Again, thank you all for your help.

Best,
Robert
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Old 30th September 2013, 04:34 AM   #7
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Nonoy Tan, great information thank you.
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Old 30th September 2013, 08:18 AM   #8
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Quote:
Originally Posted by Robert
Detlef, Thank you for posting the photo's of you very nice examples. My spear just like yours does have a pin that helps to hold the blade in place. It is hidden under the rattan bands and can only be seen when they are moved. The blade is no where near as light colored and shiny as it appears in the photos, it is actually quite a bit darker. As usual when I wanted to take these pictures it was raining here so I had to take them inside and the flash is what makes everything look lighter in color.


Hello Robert,

good that the pin is there, never have seen Igorot spears without this pin. And yes, I know this rain and flash problem, the more shiny one I have shown is in real also much darker.
Again, very good work and a nice spear!

Regards,

Detlef
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Old 30th September 2013, 08:20 AM   #9
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Quote:
Originally Posted by Nonoy Tan
Hi Robert,

That spear looks much better now that you have removed the rust. It is now a "happy" spear

This type of spearhead was used throughout the Northern Luzon Cordillera. They are popular among the Bontoc Igorot, Ifugao, Gaddang, Kalinga, Tinguian, Isneg, Applai, Ilongot, Isinay, etc. One notices that the shapes of the this type of spearhead have subtle differences. There are various terms used to call this spear, based on such differences. For example, if assuming that your spear is Bontoc, then it would be called "Pinilipo" because the neck is more or less cylindrical; as opposed to the "falfeg" which has four corners.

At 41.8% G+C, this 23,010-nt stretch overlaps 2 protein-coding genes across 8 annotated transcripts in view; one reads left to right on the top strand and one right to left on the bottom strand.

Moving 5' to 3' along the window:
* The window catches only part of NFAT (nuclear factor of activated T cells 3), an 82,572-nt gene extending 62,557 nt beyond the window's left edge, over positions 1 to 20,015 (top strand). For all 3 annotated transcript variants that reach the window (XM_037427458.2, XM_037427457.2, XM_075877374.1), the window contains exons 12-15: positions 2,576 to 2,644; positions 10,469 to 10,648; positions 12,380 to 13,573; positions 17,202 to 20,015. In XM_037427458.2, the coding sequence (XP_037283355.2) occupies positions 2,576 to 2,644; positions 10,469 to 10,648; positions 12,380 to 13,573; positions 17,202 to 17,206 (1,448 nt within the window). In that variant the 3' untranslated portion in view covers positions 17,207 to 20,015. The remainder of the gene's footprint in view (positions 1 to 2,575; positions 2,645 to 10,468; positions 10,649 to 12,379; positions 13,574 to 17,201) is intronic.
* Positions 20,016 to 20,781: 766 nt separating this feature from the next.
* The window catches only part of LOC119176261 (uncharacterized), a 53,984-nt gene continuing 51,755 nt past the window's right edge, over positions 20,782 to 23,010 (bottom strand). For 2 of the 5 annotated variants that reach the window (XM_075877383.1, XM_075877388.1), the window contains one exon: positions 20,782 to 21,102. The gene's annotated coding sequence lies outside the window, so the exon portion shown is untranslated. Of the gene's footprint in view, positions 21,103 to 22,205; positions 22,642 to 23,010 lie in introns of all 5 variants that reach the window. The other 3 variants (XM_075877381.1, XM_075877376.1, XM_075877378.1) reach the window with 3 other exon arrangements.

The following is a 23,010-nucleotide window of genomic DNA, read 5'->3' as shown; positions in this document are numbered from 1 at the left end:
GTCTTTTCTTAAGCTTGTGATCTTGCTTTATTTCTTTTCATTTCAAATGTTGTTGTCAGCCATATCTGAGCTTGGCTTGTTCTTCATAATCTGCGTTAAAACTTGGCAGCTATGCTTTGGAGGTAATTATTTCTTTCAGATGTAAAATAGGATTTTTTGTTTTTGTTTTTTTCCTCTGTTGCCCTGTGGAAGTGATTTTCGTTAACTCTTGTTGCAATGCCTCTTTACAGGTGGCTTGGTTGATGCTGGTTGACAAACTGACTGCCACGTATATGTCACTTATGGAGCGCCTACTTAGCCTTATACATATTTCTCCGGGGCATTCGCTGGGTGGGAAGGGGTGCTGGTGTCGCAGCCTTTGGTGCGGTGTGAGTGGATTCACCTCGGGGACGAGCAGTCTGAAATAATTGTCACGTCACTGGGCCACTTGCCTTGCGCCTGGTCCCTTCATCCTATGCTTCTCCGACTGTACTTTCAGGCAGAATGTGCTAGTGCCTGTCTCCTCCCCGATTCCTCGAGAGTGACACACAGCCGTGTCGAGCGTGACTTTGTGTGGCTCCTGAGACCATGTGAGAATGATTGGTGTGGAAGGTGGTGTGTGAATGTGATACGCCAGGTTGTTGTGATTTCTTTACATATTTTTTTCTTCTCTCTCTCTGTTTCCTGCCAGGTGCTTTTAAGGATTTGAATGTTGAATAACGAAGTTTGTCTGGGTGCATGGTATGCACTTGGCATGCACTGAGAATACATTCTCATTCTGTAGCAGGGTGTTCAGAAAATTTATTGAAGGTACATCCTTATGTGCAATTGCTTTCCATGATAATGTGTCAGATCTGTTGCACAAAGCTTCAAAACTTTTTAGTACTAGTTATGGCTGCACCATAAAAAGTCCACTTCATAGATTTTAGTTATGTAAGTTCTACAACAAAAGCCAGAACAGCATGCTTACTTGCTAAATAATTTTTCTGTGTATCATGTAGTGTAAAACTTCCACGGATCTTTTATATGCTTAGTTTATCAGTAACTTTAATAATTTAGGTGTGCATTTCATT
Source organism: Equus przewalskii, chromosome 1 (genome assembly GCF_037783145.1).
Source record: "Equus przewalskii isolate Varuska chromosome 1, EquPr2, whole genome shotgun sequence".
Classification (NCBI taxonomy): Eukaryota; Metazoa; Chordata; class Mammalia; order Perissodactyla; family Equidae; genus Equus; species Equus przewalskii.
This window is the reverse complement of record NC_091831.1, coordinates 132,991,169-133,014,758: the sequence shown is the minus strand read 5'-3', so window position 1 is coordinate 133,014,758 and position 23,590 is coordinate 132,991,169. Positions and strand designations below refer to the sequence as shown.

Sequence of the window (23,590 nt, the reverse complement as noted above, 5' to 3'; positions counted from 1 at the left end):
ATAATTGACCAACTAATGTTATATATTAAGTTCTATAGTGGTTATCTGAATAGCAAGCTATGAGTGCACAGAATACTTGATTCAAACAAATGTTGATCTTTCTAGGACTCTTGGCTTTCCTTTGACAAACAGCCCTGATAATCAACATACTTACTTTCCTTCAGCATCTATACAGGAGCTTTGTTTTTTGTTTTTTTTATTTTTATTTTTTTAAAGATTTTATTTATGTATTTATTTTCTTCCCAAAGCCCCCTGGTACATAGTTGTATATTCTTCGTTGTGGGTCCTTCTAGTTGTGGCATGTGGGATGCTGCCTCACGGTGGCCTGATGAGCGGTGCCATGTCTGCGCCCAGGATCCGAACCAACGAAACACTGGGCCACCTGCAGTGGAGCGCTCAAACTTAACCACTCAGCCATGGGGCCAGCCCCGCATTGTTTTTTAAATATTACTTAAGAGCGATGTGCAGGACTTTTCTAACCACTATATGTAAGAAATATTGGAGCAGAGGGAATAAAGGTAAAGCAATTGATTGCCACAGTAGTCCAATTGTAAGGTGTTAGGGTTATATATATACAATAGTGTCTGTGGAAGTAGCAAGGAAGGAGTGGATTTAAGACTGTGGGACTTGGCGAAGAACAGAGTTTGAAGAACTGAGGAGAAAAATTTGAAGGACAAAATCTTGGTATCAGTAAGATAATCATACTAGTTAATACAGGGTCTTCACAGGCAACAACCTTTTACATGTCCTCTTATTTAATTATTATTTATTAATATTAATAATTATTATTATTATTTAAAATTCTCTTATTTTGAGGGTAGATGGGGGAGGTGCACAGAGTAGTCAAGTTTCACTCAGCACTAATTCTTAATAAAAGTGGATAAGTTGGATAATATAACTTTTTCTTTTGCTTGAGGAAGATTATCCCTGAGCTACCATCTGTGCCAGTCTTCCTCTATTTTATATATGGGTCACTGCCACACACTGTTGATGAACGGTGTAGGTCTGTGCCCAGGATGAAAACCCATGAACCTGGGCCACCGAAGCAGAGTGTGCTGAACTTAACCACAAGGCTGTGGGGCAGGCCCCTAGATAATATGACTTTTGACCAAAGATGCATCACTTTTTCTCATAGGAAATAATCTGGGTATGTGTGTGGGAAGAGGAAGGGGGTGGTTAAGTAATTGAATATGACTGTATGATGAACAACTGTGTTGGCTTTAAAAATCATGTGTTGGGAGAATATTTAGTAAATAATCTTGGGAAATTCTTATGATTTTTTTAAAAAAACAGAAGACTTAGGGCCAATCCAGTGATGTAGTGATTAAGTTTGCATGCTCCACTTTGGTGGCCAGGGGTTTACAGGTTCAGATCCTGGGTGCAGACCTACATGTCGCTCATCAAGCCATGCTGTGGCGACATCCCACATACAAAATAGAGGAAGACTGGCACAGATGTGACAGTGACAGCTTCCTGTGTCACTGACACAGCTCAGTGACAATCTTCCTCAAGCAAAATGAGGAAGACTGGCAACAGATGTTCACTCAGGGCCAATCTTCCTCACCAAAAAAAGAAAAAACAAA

My best guest is that your spear is Ifugao, and it is a "Balabog" (generic term for a spear with such two prongs), but more specifically, it is a "Punol" (owing to the circular neck which gets thicker at the base).

I hope that this information was useful.

Nonoy



Hi Nonoy,

when you able and would be so kind, can you tell me something about my both?

Regards,

Detlef
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Old 30th September 2013, 01:29 PM   #10
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A great Resto Robert!

I too would like to know more about mine.

Gavin
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Old 30th September 2013, 02:28 PM   #11
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Thanks, Jose. I continue to learn a lot from you too!

Hi Detlef, the first spear (with a rattan band around the shaft) appears to be Ifugao to me. The second one is tougher to identify. I have seen this type typically coming from Eastern Ifugao and Nueva Vizcaya and used by the Ilongot, Ifugao, and Gaddang. I should say that these are my best guesses and I could be wrong.

Robert, the size of the spearhead really varies. This photo give an idea of what I mean. Primarily, the determining factor is the target. If the target is small, then the spearhead would be small, and so on. You spear would be ideal for hunting large prey. Secondary factors are personal style or preference of the owner, price or cost, etc.

[IMG]http://[/IMG]
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Old 30th September 2013, 02:34 PM   #12
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Here is the image.
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Old 30th September 2013, 05:24 PM   #13
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Quote:
Originally Posted by Nonoy Tan
Here is the image.


Thank you Nonoy! And what a great collection of Ifugao spears!

Regards,

Detlef
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Old 1st October 2013, 02:57 AM   #14
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You are welcome, Detlef!

The spears are a mix from the Northern Luzon Cordillera, including Ifugao.